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Kitchen of the Week: Age-Old Natural Materials in a Modern Addition

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Kitchen of the Week: Age-Old Natural Materials in a Modern Addition

April 7, 2022

At Remodelista, we pride ourselves on sharing not just the pretty images of projects we admire, but also the intel on where to source all the products that go into their designs. That’s our usual M.O. anyway. This time, our only advice for those who want to replicate the look of this handsome London townhouse kitchen is to hire Daniel Sanderson. The British design phenom dreamed up and constructed by hand nearly every little thing in it.

Daniel, a trained architect and masterful woodworker, was brought on to design a rear extension to house the eat-in kitchen. Everything in this space that’s made of wood—countertops, furniture, and architectural details like louvres—is his handiwork, much of it fabricated in his garden workshop. “I’m a product of growing up around tools and watching [my dad] make things,” he told The Modern House, which is where we first stumbled upon this project (the home is currently listed for £1,350,000).

To see the listing, go here. To see more of this incredible kitchen, scroll down.

Photography courtesy of The Modern House.

daniel chose a materials palette of quarry tiles, brick, and wood—all ag 9
Above: Daniel chose a materials palette of quarry tiles, brick, and wood—all age-old building blocks—for the modern extension.
daniel used oak and douglas fir for the joinery and furniture. &#8\2\20;oak 10
Above: Daniel used oak and Douglas fir for the joinery and furniture. “Oak is my favorite material to work with. While it’s quite challenging at times, it has strong structural integrity, finishes beautifully and contrasts to the lighter native Douglas fir.”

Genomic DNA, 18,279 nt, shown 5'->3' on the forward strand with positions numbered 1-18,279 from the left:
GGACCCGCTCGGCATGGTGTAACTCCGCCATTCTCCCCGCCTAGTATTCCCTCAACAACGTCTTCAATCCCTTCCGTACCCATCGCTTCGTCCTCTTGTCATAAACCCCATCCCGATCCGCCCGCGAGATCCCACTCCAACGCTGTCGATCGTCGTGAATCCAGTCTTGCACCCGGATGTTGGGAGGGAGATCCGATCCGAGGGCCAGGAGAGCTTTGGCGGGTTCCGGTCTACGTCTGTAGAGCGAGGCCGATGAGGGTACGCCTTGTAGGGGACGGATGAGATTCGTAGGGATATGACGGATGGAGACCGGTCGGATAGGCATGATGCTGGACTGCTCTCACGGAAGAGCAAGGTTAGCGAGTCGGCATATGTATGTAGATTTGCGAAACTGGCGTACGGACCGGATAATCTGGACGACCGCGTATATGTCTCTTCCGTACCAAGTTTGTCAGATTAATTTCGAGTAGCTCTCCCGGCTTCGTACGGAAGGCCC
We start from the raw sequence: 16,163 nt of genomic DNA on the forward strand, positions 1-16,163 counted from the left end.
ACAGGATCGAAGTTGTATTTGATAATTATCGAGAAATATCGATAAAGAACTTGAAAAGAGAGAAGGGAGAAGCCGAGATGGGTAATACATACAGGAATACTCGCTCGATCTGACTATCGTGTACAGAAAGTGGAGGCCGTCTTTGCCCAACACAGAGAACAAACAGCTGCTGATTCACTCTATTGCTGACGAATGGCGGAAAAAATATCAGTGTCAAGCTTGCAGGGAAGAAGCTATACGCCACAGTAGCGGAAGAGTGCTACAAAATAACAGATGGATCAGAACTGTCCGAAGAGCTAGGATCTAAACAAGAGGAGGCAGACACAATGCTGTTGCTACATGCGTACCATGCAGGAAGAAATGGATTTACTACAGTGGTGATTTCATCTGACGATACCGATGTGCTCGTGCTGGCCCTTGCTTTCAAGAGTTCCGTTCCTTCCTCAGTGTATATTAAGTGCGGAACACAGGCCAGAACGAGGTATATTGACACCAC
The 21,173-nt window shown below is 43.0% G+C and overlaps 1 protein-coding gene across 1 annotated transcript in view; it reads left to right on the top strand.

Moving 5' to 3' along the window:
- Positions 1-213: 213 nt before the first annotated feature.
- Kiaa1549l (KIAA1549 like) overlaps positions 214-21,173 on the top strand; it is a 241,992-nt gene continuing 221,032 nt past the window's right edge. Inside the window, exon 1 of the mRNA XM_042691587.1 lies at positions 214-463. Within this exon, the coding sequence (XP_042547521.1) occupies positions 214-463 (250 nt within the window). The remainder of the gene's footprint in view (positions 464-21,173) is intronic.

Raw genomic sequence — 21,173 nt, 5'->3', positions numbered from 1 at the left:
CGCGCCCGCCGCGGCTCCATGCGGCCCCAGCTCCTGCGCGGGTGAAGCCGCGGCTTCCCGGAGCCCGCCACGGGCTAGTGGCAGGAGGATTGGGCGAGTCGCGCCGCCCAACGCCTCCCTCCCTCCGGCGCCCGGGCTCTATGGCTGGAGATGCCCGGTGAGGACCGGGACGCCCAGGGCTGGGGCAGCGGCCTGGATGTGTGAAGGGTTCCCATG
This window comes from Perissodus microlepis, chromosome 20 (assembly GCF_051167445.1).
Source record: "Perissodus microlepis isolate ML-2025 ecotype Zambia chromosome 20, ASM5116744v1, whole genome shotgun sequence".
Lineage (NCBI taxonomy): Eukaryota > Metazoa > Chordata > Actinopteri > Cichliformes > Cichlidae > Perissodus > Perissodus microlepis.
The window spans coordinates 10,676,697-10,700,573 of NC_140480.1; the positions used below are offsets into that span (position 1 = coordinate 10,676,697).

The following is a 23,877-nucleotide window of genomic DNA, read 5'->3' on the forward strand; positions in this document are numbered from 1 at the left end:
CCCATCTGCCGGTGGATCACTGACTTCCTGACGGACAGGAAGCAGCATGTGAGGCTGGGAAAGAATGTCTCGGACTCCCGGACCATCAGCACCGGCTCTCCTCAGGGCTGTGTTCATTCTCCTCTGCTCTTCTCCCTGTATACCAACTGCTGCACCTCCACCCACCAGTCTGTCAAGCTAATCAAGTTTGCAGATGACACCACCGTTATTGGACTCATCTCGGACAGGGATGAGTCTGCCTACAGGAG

the space is light filled thanks to skylights and oversized sliding glass doors 11
Above: The space is light-filled thanks to skylights and oversized sliding glass doors that lead to the patio.
“i always try to be as sustainable as possible—i never throw a pi 12
Above: “I always try to be as sustainable as possible—I never throw a piece of wood away. The end-grain butcher’s block, for instance, is the centerpiece in the kitchen and was made with all the left-over timber that was used for the kitchen cabinets.”
the exposed original sandy brick exterior is now an internal wall in this room. 13
Above: The exposed original sandy brick exterior is now an internal wall in this room.
the view into the interior of the home. 14
Above: The view into the interior of the home.
the quarry tiles extend from the kitchen out to the patio, further blurring the 15
Above: The quarry tiles extend from the kitchen out to the patio, further blurring the line between indoors and out.
gabled louvres reference those on the interior. 16
Above: Gabled louvres reference those on the interior.

For similar kitchens, see:

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